City Comp: Identities, Spaces, Practices
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Teaching writing in unique urban settings.
of the story. As we got into the first quarter of teaching, our interactions with UAB’s students began to turn our attitudes around. These students were (and are, switching now to present tense) keenly aware of these damaging class divisions, and they understand the lasting effects of Birmingham’s vexed history. Students in Birmingham are not only aware of these problems, but also openly willing to discuss and try to solve them. Our composition students write often about issues of race,
practicing verbal and written argument by turning to difficult political disputes and social disagreements of the era—were typically unavailable in traditional state schools. HullHouse’s contribution to defining an American form of city instruction in writing and deliberation may be found, then, in the many connections it invited its clients to form between language use and informed political and social behavior, a tendency still prevalent in urban literacy education. Its uniqueness, however, is
substantial body of urban planning literature, there were (and are) problems both with the idea of democratizing data and with the use of the Web and other advanced information technologies for doing so. Michael Barndt, for example, doubts that data intermediaries will ever see a diminished role and, in fact, believes that the elimination of data intermediaries would harm the communities that most need them (a position for which I have considerable sympathy). But connections between the ability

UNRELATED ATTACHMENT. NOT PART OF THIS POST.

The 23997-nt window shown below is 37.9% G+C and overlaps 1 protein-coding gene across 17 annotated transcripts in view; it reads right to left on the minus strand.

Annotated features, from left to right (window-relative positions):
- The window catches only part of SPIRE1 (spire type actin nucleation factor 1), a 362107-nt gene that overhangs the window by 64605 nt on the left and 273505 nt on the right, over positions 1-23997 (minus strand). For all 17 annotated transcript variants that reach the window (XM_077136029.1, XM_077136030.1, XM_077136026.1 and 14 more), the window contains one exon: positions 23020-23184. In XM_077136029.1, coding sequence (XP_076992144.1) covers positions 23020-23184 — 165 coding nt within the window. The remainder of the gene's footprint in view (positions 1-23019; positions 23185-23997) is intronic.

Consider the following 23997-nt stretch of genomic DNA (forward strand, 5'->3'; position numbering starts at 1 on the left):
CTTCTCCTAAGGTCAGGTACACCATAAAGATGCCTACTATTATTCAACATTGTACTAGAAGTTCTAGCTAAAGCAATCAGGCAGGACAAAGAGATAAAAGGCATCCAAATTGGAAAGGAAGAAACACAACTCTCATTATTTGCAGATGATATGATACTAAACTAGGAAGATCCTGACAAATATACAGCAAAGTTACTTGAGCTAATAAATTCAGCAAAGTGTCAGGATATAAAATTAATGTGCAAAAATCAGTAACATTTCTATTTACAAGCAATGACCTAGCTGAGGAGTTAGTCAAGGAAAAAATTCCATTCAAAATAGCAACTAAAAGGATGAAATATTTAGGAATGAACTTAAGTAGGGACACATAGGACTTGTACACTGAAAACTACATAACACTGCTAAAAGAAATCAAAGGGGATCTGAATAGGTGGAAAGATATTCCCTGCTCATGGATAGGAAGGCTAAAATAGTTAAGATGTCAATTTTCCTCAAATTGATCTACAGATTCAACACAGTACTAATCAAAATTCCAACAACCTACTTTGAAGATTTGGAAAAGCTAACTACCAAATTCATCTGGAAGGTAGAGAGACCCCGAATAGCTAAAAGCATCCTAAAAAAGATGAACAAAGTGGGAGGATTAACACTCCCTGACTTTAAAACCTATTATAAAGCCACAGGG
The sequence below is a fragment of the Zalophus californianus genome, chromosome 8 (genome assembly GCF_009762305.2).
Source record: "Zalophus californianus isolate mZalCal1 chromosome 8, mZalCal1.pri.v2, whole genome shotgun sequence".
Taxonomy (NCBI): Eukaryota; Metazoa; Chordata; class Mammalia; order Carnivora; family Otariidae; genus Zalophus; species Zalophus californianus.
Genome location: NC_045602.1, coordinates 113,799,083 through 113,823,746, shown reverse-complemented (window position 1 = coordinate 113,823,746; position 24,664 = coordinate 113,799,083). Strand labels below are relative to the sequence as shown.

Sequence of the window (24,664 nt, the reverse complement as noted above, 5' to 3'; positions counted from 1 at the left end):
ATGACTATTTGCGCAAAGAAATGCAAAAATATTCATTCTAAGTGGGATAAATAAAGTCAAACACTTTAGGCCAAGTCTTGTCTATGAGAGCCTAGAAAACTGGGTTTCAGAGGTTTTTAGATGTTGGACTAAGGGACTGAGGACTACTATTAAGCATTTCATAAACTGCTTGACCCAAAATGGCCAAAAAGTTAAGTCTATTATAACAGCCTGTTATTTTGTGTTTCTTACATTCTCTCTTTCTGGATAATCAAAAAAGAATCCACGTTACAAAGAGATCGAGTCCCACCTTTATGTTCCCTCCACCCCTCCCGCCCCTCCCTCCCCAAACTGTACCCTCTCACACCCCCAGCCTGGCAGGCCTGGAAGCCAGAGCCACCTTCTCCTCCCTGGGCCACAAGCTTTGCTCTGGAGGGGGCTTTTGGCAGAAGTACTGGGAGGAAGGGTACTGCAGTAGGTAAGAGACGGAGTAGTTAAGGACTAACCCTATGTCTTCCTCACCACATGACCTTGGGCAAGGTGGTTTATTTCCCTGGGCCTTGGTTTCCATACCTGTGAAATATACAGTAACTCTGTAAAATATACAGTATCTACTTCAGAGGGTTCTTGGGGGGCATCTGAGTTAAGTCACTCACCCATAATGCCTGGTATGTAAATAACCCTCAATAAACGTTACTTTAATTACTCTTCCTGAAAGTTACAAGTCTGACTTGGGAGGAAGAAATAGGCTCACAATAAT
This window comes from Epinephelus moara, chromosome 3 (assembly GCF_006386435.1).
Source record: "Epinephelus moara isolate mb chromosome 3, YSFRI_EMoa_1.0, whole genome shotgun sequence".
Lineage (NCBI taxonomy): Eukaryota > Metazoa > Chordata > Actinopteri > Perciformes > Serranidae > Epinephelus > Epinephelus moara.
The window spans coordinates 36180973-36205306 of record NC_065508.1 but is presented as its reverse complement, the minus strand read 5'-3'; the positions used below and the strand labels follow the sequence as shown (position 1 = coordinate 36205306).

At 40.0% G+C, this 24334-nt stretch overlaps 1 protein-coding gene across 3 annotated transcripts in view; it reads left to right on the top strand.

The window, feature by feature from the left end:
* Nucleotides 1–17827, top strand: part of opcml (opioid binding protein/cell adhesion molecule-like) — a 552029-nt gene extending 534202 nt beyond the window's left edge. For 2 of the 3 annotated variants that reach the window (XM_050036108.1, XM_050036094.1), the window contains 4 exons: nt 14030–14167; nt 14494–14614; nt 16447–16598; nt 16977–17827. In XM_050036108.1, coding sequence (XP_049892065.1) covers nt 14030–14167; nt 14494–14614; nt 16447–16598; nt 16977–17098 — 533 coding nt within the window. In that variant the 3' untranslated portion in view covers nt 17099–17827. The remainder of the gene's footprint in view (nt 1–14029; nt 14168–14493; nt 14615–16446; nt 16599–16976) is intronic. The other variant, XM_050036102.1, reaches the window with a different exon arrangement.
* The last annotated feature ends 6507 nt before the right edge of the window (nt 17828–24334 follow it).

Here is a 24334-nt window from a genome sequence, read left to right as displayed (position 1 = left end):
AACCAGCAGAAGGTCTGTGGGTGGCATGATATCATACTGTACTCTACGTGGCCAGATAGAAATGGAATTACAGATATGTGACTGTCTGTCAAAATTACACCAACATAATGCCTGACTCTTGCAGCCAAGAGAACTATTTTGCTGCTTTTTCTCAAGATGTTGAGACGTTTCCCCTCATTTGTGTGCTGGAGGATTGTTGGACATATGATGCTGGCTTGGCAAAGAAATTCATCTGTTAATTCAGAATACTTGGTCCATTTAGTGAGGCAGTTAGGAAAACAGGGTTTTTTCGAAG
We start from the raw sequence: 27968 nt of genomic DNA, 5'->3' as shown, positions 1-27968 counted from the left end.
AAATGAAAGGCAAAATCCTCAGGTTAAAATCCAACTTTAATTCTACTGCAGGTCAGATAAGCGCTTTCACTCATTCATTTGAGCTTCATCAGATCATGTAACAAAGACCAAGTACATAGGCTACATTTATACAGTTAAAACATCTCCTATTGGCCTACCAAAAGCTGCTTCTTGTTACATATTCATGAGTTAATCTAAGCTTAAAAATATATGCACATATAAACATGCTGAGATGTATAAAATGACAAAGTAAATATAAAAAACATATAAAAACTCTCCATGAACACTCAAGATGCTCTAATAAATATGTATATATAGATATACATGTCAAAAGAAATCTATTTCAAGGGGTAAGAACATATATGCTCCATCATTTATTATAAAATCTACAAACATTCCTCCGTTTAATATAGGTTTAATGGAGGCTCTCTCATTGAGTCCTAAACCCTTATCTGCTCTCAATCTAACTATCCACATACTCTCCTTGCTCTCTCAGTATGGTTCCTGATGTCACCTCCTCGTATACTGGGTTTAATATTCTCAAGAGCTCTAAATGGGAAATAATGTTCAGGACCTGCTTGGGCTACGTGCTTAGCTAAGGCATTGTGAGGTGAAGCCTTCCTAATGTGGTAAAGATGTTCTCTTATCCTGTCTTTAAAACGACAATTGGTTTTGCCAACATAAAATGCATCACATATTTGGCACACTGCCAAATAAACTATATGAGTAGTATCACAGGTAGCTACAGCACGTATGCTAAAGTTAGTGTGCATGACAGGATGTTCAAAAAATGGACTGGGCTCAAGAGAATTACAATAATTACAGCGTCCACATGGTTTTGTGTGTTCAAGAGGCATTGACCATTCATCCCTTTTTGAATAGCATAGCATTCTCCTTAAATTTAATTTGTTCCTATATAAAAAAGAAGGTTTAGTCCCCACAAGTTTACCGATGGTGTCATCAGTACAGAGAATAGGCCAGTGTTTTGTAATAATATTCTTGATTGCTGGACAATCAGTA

abandoned houses and vacant lots? Why does the interest of visitors in preserving the aesthetic value of the Heidelberg Project outweigh residents’ interest in realizing some kind of normalcy? Why should they be forced to live with bicycles piled around trees and car hoods propped up in yards? Guyton raises related questions. Why should he be forced to live with abandoned houses? Why is his city a dumping ground for the refuse of mass consumption? These questions ask for different answers than
composition course essentially can have five elements: it can 1) provide examples of writing, 2) offer students the opportunity to analyze these examples, 3) explain principles of various types— rhetorical, linguistic, literary, and so on—underlying writing, 4) provide students with an environment that fosters writing and stimulates response, and 5) sponsor a process, sketched out (perhaps too simply and sequentially) as “Think-Write-Edit-Rewrite” (73). Kinneavy explains that not all composition